Case 6:20-cv-00881-ADA Document 1 Filed 09/29/20 Page 1 of 88

`C.A. 6:20-cv-881
`Plaintiff Sonos, Inc. (“Sonos” or “Plaintiff”) hereby asserts claims for infringement of
`United States Patent Nos. 9,967,615; 10,779,033; 9,344,206; 10,469,966; and 9,219,460 (the
`“patents-in-suit”; attached hereto as Exhibits 1-5 respectively) against Defendant Google LLC
`(“Google” or “Defendant”), and alleges as follows:
`Sonos is an American success story. It was founded in 2002 in Santa Barbara,
`California by a handful of engineers and entrepreneurs with a vision to invent the world’s first
`wireless, whole-home audio system. At the time, popular audio systems were dependent on a
`centralized receiver hard-wired to each individual passive speaker throughout a home. Further,
`most homes with Internet access had dial-up connections, the iPhone was still five years away,
`and there were no streaming music services. The technological barriers confronting Sonos were
`To deliver on its vision, the Sonos team completely reimagined the in-home music
`system as a decentralized network of smart playback devices, and it developed a platform that
`could seamlessly and wirelessly distribute audio room by room or throughout the home at the
`user’s discretion. Sonos created a “choose what to play, where to play it, and how loud” wireless
`audio system that could not only perform without lag (e.g. buffering, or network interruptions),
`but that was also so simple and intuitive that customers would make it part of their daily lives.


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`Commercial success did not come easy for Sonos as its vision was in many ways
`ahead of its time. But year by year, consumers – and the entire industry – came to appreciate that
`wireless multi-room audio devices and systems could not only work, but could become an essential
`part of the listening experience. Success required staying true to Sonos’s disruptive vision,
`continuing to innovate while adjacent industries caught up and customers became more and more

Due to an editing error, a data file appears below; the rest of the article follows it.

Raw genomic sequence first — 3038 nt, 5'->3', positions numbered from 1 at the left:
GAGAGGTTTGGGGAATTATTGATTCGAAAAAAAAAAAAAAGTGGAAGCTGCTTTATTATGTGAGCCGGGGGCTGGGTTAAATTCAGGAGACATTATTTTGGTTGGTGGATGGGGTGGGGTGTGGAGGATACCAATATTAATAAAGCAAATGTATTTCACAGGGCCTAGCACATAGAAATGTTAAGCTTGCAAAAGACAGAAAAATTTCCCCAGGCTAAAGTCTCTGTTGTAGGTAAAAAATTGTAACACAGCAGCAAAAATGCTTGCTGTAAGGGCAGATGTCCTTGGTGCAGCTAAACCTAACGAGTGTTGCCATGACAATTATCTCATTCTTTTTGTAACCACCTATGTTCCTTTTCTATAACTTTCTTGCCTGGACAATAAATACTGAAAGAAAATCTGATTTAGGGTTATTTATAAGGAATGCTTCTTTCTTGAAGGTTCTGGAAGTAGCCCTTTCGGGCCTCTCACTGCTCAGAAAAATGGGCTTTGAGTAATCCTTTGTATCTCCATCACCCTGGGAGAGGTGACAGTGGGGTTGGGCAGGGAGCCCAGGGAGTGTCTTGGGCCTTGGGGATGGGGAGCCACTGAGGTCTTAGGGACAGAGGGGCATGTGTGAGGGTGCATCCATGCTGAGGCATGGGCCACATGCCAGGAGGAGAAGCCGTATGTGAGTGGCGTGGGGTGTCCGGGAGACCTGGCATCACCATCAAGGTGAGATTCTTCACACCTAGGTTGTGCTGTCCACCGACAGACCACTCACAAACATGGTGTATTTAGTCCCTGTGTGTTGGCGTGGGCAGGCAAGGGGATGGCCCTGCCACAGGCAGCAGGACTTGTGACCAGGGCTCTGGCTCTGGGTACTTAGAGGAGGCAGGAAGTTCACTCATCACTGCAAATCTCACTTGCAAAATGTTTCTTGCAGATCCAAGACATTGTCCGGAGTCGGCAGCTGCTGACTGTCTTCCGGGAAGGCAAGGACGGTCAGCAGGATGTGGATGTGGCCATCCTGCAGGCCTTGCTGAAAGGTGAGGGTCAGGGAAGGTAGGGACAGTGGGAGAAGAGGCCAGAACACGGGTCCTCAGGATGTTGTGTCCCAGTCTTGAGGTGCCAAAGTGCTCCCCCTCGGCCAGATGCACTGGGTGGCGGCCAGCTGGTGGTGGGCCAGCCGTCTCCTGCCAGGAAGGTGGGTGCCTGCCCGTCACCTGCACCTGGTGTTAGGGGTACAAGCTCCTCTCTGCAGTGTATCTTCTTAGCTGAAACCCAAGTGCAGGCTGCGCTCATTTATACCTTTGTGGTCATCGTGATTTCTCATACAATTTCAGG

`enamored with the idea of Sonos as they had the chance to encounter and use its products. Once
`Sonos had taken all the risks and placed enormous bets on research and development, the “first
`followers” began to copy Sonos’s innovations.
`To this day, Sonos remains focused on innovations that further enhance the
`listening experience. Sonos invests heavily in research and development and, as a result,
`frequently invents new systems with new technologies, enhanced functionality, improved sound
`quality, and an enriched user experience.
`As a result, Sonos has become one of the world’s leading providers of innovative
`audio products. In recognition of its wide-ranging innovations, the U.S. Patent & Trademark
`Office has granted or allowed Sonos more than 940 U.S. patents, including the patents-in-suit, with
`hundreds more patents in other countries. The innovations captured by these patents cover many
`important aspects of wireless multi-room audio devices/systems, including, for example, how to
`manage and control groups of playback devices, how to facilitate seamless control and transfer of
`audio playback among devices, and how to output amazing sound quality.
`The industry has recognized the importance of Sonos’s patents. For example,
`Sonos earned a spot on the IPO list of “Top 300 Organizations Granted U.S. Patents” and the
`IEEE recognized Sonos as having one of “[t]he technology world’s most valuable patent
`portfolios.” See Exs. 6 and 7.
`Sonos launched its first commercial products in 2005 and has since released a wide
`variety of critically acclaimed, patented, wireless multi-room audio products, including, for
`example, the Play:1, Play:3, Play:5 (Gen 1 and Gen 2), One (Gen 1 and Gen 2), One SL, Move,


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`Playbar, Playbase, Beam, Sub, Connect, Port, Connect:Amp, Amp, Five, and Arc. See, e.g.,
`Ex. 8. Sonos’s products can be set up and controlled by the Sonos app. Id.
`Sonos’s efforts have made it incredibly popular with its customers. Sonos estimates
`that in fiscal year 2019, Sonos’s customers listened to 7.7 billion hours of audio content using its
`products. And, as of September, 2019, almost two thirds of Sonos households had purchased and
`installed more than one Sonos product.
`Sonos’s record of innovation has made it the undisputed leader in what has come
`to be called the “multiroom audio” field. See, e.g., Ex. 9 (2018 Digital Trends: “Sonos is the king
`of multiroom audio….”); Ex. 10 (2019 What Hi-Fi: “[N]o multi-room offering is as complete or
`as pleasurable to live with as Sonos.”).
`Sonos has already sued Google for infringing patents on its first group of inventions
`involving the set-up, control, playback, and synchronization of wireless playback devices. This
`case involves a second group of inventions which, as described more extensively below, tackle the
`novel technological challenges of how to stream music from a cloud-based service, how to create,
`manage, and invoke “zone scenes” to configure how multiple playback devices work together,
`and how to dynamically adjust the equalization of a playback device based on the environment in
`which the playback device is operating.